God of War III was first released in North America on March 16, 2010, for the PlayStation 3. Reigniting the Great War, Kratos is soon abandoned by the Titans, who were only using him to exact their own revenge. Helped by the spirit of Athena who was elevated to a new level of understanding, she instructs him to seek the Flame of Olympus in order to defeat Zeus. Kratos engages the gods and the Titans in an epic series of battles across the Underworld and Olympus and learns that Pandora's Box is within the Flame. He discovers that Pandora herself is the key to pacifying the Flame and allowing him to open the Box. After finally killing Zeus, he refuses to help Athena assume the role of new patron of mankind and disappears.
God of War: Ghost of Sparta was first released in North America on November 2, 2010, for the PlayStation Portable. Set between the events of God of War and Betrayal, Kratos, the God of War, is still haunted by visions of his mortal past and embarks on a quest to discover his origins by finding his mother, Callisto. He learns that his brother Deimos was taken by the gods and imprisoned by the God of Death, Thanatos, and decides to find and save his sibling. Although successful, Thanatos engages the brothers in combat, and kills Deimos. Kratos then kills Thanatos and returns to Olympus, further enraged at the gods.
God of War: Ascension was first released in North America on March 12, 2013, for the PlayStation 3. It is the only game in the series to feature multiplayer for both competitive and cooperative play. Set six months after Kratos killed his wife and child, he has been imprisoned by the three Furies for breaking his blood oath to Ares. With the help of the oath keeper Orkos, Kratos learns that Ares and the Furies plan to overthrow Mount Olympus. The Spartan escapes his imprisonment, subsequently killing the Furies, and Orkos, who begs for release. Although free of Ares' bond, Kratos begins to suffer the nightmares that plague him for years.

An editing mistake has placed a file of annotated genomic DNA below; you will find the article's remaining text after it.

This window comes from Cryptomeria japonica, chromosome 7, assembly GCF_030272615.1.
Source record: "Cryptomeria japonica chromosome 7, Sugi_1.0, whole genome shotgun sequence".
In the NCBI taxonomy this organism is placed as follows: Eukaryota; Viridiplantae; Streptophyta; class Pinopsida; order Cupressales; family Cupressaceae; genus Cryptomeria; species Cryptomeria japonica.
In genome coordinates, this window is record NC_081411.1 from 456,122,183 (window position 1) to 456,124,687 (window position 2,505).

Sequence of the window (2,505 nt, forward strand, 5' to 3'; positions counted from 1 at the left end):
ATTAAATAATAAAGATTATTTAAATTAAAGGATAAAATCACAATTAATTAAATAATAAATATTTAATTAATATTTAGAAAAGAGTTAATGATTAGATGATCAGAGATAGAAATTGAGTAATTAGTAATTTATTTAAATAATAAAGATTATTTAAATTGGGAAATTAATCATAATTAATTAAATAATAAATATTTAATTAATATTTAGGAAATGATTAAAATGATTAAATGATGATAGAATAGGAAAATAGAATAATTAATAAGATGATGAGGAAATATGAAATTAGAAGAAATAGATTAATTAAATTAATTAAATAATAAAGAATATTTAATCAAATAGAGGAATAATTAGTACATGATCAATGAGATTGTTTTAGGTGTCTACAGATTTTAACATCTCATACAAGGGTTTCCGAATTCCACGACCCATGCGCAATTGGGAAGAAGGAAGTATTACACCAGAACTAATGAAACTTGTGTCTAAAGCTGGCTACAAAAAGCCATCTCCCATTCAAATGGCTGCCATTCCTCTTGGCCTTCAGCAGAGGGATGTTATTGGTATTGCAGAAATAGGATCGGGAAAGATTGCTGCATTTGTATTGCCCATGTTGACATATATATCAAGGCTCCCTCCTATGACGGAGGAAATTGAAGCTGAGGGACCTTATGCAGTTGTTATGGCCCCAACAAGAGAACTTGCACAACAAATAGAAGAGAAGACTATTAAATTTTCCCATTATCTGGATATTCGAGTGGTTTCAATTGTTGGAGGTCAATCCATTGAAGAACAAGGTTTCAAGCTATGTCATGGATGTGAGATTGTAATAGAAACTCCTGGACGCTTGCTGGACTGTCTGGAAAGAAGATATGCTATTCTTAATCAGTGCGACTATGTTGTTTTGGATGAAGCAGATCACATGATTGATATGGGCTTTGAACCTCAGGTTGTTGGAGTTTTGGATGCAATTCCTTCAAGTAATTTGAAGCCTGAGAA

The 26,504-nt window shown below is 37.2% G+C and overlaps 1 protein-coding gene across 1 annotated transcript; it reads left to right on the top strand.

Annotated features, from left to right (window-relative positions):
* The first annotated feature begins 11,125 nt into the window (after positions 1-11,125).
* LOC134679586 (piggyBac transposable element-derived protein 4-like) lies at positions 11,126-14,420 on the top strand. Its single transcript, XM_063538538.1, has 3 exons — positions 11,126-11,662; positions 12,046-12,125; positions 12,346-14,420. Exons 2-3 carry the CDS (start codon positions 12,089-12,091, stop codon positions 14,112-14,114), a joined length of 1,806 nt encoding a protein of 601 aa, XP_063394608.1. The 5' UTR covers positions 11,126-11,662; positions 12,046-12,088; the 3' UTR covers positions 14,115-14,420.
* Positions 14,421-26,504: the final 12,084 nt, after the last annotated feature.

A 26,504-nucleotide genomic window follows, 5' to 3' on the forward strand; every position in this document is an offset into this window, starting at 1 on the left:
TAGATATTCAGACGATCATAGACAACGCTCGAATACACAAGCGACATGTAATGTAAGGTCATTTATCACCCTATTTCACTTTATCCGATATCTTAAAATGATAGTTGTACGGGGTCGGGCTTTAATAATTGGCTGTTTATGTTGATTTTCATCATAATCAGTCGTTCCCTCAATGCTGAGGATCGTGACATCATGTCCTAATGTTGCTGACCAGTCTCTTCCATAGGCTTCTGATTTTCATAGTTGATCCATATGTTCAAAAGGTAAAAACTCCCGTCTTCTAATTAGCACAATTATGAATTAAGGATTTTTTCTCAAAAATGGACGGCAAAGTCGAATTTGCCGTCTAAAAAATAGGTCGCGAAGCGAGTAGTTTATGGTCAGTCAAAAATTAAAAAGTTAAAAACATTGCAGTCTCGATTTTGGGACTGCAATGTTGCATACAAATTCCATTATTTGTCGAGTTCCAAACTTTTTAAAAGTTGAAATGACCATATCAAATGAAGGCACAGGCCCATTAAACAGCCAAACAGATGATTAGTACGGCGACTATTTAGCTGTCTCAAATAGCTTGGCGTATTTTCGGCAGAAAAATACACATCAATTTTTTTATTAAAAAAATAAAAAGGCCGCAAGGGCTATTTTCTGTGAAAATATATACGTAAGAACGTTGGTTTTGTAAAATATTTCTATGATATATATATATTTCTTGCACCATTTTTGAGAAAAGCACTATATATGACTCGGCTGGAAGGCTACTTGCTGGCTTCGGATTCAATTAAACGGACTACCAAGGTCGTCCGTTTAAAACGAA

Second era (Norse mythology)
God of War was released worldwide on April 20, 2018, for the PlayStation 4 console. Many years after the events of God of War III, Kratos has ended up in the world of Norse mythology and now has a son named Atreus. The game is a new direction for the series, not only by its new mythological setting, but also by its gameplay. Kratos now prominently uses a magical battle axe called the Leviathan Axe. To go along with the new installment, Sony partnered with Facebook to develop a text-based game titled God of War: A Call from the Wilds through Facebook Messenger. Released on February 1, 2018, the short story follows Atreus on his first adventure in the Norse wilds. Although further games have not been officially announced, Cory Barlog confirmed that this new installment would not be Kratos' last game. It was also revealed that following games would also be set in the Norse environment, and include Atreus.
Collections and remasters
God of War Collection was first released in North America on November 17, 2009, for the PlayStation 3—the franchise's first appearance on the platform. It is a remastered port of God of War and God of War II. The games were ported by Bluepoint Games and feature high-definition 1080p anti-aliased graphics at 60 frames per second and trophies. Sanzaru Games later ported the collection to the PlayStation Vita and it was released in May 2014—the franchise's only appearance on this platform.